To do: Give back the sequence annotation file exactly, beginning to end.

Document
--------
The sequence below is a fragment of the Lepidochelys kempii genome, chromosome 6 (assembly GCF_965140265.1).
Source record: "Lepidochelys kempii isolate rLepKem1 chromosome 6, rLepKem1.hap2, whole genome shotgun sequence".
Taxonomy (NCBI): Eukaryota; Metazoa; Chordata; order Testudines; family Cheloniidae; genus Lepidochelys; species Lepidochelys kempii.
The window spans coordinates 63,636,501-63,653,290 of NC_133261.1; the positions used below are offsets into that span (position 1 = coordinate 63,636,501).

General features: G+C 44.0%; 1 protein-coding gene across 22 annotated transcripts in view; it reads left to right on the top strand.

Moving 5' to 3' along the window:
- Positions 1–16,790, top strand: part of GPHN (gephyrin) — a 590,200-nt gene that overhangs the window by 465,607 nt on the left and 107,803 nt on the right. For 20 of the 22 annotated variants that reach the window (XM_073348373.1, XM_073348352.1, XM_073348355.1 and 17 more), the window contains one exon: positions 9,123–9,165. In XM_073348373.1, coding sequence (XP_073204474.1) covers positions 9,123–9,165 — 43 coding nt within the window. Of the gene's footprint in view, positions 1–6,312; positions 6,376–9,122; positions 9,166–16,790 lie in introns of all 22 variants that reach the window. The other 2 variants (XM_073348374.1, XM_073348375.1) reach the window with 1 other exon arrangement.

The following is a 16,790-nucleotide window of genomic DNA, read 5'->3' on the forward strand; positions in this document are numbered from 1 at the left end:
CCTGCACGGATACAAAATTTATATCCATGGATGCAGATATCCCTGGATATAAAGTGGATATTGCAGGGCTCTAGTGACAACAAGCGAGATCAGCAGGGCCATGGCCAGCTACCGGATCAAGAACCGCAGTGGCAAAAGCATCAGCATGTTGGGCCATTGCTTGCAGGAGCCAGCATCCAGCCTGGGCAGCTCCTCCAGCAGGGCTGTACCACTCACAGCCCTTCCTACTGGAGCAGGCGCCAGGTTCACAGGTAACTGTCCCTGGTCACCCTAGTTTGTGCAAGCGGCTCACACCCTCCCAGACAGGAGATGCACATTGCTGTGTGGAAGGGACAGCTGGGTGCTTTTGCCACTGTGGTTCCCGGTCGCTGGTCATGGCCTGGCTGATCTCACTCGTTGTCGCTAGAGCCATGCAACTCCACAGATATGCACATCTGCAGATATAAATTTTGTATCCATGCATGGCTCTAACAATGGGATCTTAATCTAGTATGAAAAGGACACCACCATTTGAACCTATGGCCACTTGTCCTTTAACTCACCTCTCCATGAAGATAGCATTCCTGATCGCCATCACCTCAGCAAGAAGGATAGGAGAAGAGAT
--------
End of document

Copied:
The sequence below is a fragment of the Lepidochelys kempii genome, chromosome 6 (assembly GCF_965140265.1).
Source record: "Lepidochelys kempii isolate rLepKem1 chromosome 6, rLepKem1.hap2, whole genome shotgun sequence".
Taxonomy (NCBI): Eukaryota; Metazoa; Chordata; order Testudines; family Cheloniidae; genus Lepidochelys; species Lepidochelys kempii.
The window spans coordinates 63,636,501-63,653,290 of NC_133261.1; the positions used below are offsets into that span (position 1 = coordinate 63,636,501).

General features: G+C 44.0%; 1 protein-coding gene across 22 annotated transcripts in view; it reads left to right on the top strand.

Moving 5' to 3' along the window:
- Positions 1–16,790, top strand: part of GPHN (gephyrin) — a 590,200-nt gene that overhangs the window by 465,607 nt on the left and 107,803 nt on the right. For 20 of the 22 annotated variants that reach the window (XM_073348373.1, XM_073348352.1, XM_073348355.1 and 17 more), the window contains one exon: positions 9,123–9,165. In XM_073348373.1, coding sequence (XP_073204474.1) covers positions 9,123–9,165 — 43 coding nt within the window. Of the gene's footprint in view, positions 1–6,312; positions 6,376–9,122; positions 9,166–16,790 lie in introns of all 22 variants that reach the window. The other 2 variants (XM_073348374.1, XM_073348375.1) reach the window with 1 other exon arrangement.

The following is a 16,790-nucleotide window of genomic DNA, read 5'->3' on the forward strand; positions in this document are numbered from 1 at the left end:
CCTGCACGGATACAAAATTTATATCCATGGATGCAGATATCCCTGGATATAAAGTGGATATTGCAGGGCTCTAGTGACAACAAGCGAGATCAGCAGGGCCATGGCCAGCTACCGGATCAAGAACCGCAGTGGCAAAAGCATCAGCATGTTGGGCCATTGCTTGCAGGAGCCAGCATCCAGCCTGGGCAGCTCCTCCAGCAGGGCTGTACCACTCACAGCCCTTCCTACTGGAGCAGGCGCCAGGTTCACAGGTAACTGTCCCTGGTCACCCTAGTTTGTGCAAGCGGCTCACACCCTCCCAGACAGGAGATGCACATTGCTGTGTGGAAGGGACAGCTGGGTGCTTTTGCCACTGTGGTTCCCGGTCGCTGGTCATGGCCTGGCTGATCTCACTCGTTGTCGCTAGAGCCATGCAACTCCACAGATATGCACATCTGCAGATATAAATTTTGTATCCATGCATGGCTCTAACAATGGGATCTTAATCTAGTATGAAAAGGACACCACCATTTGAACCTATGGCCACTTGTCCTTTAACTCACCTCTCCATGAAGATAGCATTCCTGATCGCCATCACCTCAGCAAGAAGGATAGGAGAAGAGAT